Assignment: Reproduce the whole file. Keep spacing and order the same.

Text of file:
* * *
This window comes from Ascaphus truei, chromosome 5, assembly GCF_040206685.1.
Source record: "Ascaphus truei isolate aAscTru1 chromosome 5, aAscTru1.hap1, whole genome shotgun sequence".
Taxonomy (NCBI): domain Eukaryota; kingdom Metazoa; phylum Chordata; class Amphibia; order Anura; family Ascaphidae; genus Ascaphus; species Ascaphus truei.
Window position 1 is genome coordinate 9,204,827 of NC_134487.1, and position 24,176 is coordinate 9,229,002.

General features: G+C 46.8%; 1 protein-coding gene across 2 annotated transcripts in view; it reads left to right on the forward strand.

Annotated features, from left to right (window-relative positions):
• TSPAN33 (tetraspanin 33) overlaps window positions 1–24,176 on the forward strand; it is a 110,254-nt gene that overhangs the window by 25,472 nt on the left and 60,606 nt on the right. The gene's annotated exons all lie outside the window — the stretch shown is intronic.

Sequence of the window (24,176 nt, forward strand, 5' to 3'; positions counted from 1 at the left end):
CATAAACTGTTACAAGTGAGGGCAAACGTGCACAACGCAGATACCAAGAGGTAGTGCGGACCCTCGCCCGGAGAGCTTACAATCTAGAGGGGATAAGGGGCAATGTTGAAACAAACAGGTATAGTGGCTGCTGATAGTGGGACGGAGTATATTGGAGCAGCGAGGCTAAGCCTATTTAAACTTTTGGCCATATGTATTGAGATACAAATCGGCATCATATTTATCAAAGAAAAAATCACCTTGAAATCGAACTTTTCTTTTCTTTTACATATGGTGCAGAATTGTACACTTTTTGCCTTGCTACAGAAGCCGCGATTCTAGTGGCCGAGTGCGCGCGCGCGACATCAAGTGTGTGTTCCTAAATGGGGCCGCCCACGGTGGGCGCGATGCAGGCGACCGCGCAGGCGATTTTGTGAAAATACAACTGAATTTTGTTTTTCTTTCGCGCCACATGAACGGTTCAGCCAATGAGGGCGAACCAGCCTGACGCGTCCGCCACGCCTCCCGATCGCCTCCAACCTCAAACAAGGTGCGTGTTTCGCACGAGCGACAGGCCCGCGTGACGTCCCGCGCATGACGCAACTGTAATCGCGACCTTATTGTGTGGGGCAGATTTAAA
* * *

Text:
This window comes from Ascaphus truei, chromosome 5, assembly GCF_040206685.1.
Source record: "Ascaphus truei isolate aAscTru1 chromosome 5, aAscTru1.hap1, whole genome shotgun sequence".
Taxonomy (NCBI): domain Eukaryota; kingdom Metazoa; phylum Chordata; class Amphibia; order Anura; family Ascaphidae; genus Ascaphus; species Ascaphus truei.
Window position 1 is genome coordinate 9,204,827 of NC_134487.1, and position 24,176 is coordinate 9,229,002.

General features: G+C 46.8%; 1 protein-coding gene across 2 annotated transcripts in view; it reads left to right on the forward strand.

Annotated features, from left to right (window-relative positions):
• TSPAN33 (tetraspanin 33) overlaps window positions 1–24,176 on the forward strand; it is a 110,254-nt gene that overhangs the window by 25,472 nt on the left and 60,606 nt on the right. The gene's annotated exons all lie outside the window — the stretch shown is intronic.

Sequence of the window (24,176 nt, forward strand, 5' to 3'; positions counted from 1 at the left end):
CATAAACTGTTACAAGTGAGGGCAAACGTGCACAACGCAGATACCAAGAGGTAGTGCGGACCCTCGCCCGGAGAGCTTACAATCTAGAGGGGATAAGGGGCAATGTTGAAACAAACAGGTATAGTGGCTGCTGATAGTGGGACGGAGTATATTGGAGCAGCGAGGCTAAGCCTATTTAAACTTTTGGCCATATGTATTGAGATACAAATCGGCATCATATTTATCAAAGAAAAAATCACCTTGAAATCGAACTTTTCTTTTCTTTTACATATGGTGCAGAATTGTACACTTTTTGCCTTGCTACAGAAGCCGCGATTCTAGTGGCCGAGTGCGCGCGCGCGACATCAAGTGTGTGTTCCTAAATGGGGCCGCCCACGGTGGGCGCGATGCAGGCGACCGCGCAGGCGATTTTGTGAAAATACAACTGAATTTTGTTTTTCTTTCGCGCCACATGAACGGTTCAGCCAATGAGGGCGAACCAGCCTGACGCGTCCGCCACGCCTCCCGATCGCCTCCAACCTCAAACAAGGTGCGTGTTTCGCACGAGCGACAGGCCCGCGTGACGTCCCGCGCATGACGCAACTGTAATCGCGACCTTATTGTGTGGGGCAGATTTAAA